You know the story. Green guy named Grinch hates Christmas and steals all the presents from the Whos in Whoville. Afterward, he sits comfortably perched above their town on the hill, waiting for them to be completely miserable because of his theft and ransacking of their homes, but instead he hears something unexpected. They sing. They sing loudly and beautifully with joy in the hearts and the feeling of true blessing in their souls. Turns out he couldn’t steal the true meaning of Christmas from them.
We all know a Grinch in the office. They are just miserable people. They complain frequently and whine with an ease that 2-year olds would envy. Yes, the Grinch in the office can create quite the disturbance in a meeting or attempt to derail any form of pleasure others take from the work they do.
How to spot the Grinch: (as if I need to tell you)
- Green with envy. Envy of the money others make, the hours they don’t have to put in, and the perks that they receive from the boss.
- Rarely smile or appreciate others. More than a bad day or situation that causes temporary sadness. A Grinch is someone in the office that refuses to say good morning or return a pleasant glance. Sharing appreciation for a strength, talent, or deliverable is allocated only in rare occasions when they decide it is “deserved” – although they have not shared what you could do to “deserve” those things.
- Try and steal your joy. A Grinch finds negative things in the best of circumstances at the office and seems to frequently create drama. Bonuses are handed out and the Grinch says, “Last year we got 5% more.”
- Never take responsibility. A Grinch in the office loves the blame game. Rather than take responsibility for their part in any situation at work that didn’t turn out ideally, the Grinch always finds a reason why it was someone’s fault for a failure.
How to deal with a Grinch at work
- Be a like the Whos in Whoville. One of the best ways to deal with the Grinch is to stay grounded in the vision of who you want to be, what you want to accomplish, and the long-term outcomes you are working for. Stay in the empowerment zone and coach yourself and others to perceive the Grinch as a challenge. There’s a Grinch in almost any situation at work or home, so why not challenge yourself and others to learn to better communicate and deal with them when they pop up?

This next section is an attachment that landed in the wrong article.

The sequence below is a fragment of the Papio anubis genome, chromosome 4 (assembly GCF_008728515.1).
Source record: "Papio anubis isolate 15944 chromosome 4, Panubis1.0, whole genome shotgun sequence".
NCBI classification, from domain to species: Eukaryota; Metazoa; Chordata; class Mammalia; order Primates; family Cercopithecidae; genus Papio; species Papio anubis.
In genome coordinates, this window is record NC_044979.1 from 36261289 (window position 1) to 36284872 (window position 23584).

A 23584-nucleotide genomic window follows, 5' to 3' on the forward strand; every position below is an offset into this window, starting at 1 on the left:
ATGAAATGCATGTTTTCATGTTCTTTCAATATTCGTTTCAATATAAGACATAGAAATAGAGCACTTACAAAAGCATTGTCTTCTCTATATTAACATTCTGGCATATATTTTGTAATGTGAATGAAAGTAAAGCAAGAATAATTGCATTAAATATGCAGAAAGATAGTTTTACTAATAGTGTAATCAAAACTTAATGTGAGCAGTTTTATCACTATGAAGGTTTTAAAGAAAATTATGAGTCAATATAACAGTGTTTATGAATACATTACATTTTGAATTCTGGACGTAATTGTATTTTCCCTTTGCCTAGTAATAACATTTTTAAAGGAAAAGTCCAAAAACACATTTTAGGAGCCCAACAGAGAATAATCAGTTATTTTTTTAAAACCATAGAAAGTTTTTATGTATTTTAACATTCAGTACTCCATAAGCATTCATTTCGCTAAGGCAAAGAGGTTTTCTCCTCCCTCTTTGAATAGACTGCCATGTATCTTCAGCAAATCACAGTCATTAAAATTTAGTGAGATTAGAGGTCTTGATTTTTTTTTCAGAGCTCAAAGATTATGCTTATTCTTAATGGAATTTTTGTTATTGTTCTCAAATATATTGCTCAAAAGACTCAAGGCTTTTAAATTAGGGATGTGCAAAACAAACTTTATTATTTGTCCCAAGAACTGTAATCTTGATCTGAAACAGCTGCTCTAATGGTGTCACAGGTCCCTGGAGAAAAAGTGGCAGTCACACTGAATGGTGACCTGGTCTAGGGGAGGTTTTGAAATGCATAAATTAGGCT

- Spend some time with the Grinch. Discovering someone’s story can be enlightening and helpful to developing empathy. The reason you need empathy at work? Because with empathy you are going to build trust and communicate more effectively with the Grinch.
- Appreciate their strengths. The Grinch who stole Christmas from the Whos was pretty industrious and had one helluva drive. He had some fire in that engine and could stay focused on a course of action and deadline. Strengths, right? So maybe you can’t see your Grinch’s strengths right now. Become curious about what they may have been before. Before the world seemed to have beaten them down in some way.
- Make a shift. After you’ve done some heavy lifting to find ways to challenge yourself and your team to work with them to create better outcomes. Hopefully, the Grinch will start making a shift. Maybe the Grinch will return the “presents” they stole from others on the team by beginning to listen for ways to be a part of collaboration rather than creating obstacles. If not, find ways to minimize their impact on you and your team – especially your customers. One Grinch can steal lots of “presents” like customer loyalty, team member support, and organization momentum. Don’t wait too long to do what’s necessary to remove them entirely if possible and warranted.
It’s pretty easy to spot the Grinch at work when it’s someone else. It’s harder when it’s you. We’ve all been a Grinch a time or two. Commit this holiday season to smile a little more, recognize others for their contribution, and regardless of how this year has worked out revenue wise, demonstrate the type of deep appreciation and gratitude that makes your whole team want to sing.
Wishing each of you a joyful and blessed holiday season. You certainly inspire me to sing out loud to share the appreciation I have for allowing me to do the work that I love with some of the most generous, smart, courageous, and successful people I could imagine…yes, that’s you! Thank you!